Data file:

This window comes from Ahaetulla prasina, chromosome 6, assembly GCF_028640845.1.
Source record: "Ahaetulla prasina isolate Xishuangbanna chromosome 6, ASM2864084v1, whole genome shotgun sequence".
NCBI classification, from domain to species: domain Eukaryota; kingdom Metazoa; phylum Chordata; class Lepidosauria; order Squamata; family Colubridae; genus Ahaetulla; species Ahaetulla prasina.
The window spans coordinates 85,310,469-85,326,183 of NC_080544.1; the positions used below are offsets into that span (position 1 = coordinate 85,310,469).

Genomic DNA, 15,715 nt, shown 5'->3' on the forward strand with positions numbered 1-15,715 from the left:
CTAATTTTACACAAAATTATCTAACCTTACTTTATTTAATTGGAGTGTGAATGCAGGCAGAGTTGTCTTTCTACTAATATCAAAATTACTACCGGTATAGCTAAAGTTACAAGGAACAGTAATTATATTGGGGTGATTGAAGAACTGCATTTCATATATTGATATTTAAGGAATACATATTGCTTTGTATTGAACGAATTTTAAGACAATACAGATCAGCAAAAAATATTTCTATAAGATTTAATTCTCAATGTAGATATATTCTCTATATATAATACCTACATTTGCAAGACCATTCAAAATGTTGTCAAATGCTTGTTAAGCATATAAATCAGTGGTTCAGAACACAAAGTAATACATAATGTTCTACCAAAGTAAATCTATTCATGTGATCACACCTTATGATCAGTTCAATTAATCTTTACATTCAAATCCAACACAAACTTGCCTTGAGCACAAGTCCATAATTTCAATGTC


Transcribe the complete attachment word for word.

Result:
This window comes from Ahaetulla prasina, chromosome 6, assembly GCF_028640845.1.
Source record: "Ahaetulla prasina isolate Xishuangbanna chromosome 6, ASM2864084v1, whole genome shotgun sequence".
NCBI classification, from domain to species: domain Eukaryota; kingdom Metazoa; phylum Chordata; class Lepidosauria; order Squamata; family Colubridae; genus Ahaetulla; species Ahaetulla prasina.
The window spans coordinates 85,310,469-85,326,183 of NC_080544.1; the positions used below are offsets into that span (position 1 = coordinate 85,310,469).

Genomic DNA, 15,715 nt, shown 5'->3' on the forward strand with positions numbered 1-15,715 from the left:
CTAATTTTACACAAAATTATCTAACCTTACTTTATTTAATTGGAGTGTGAATGCAGGCAGAGTTGTCTTTCTACTAATATCAAAATTACTACCGGTATAGCTAAAGTTACAAGGAACAGTAATTATATTGGGGTGATTGAAGAACTGCATTTCATATATTGATATTTAAGGAATACATATTGCTTTGTATTGAACGAATTTTAAGACAATACAGATCAGCAAAAAATATTTCTATAAGATTTAATTCTCAATGTAGATATATTCTCTATATATAATACCTACATTTGCAAGACCATTCAAAATGTTGTCAAATGCTTGTTAAGCATATAAATCAGTGGTTCAGAACACAAAGTAATACATAATGTTCTACCAAAGTAAATCTATTCATGTGATCACACCTTATGATCAGTTCAATTAATCTTTACATTCAAATCCAACACAAACTTGCCTTGAGCACAAGTCCATAATTTCAATGTC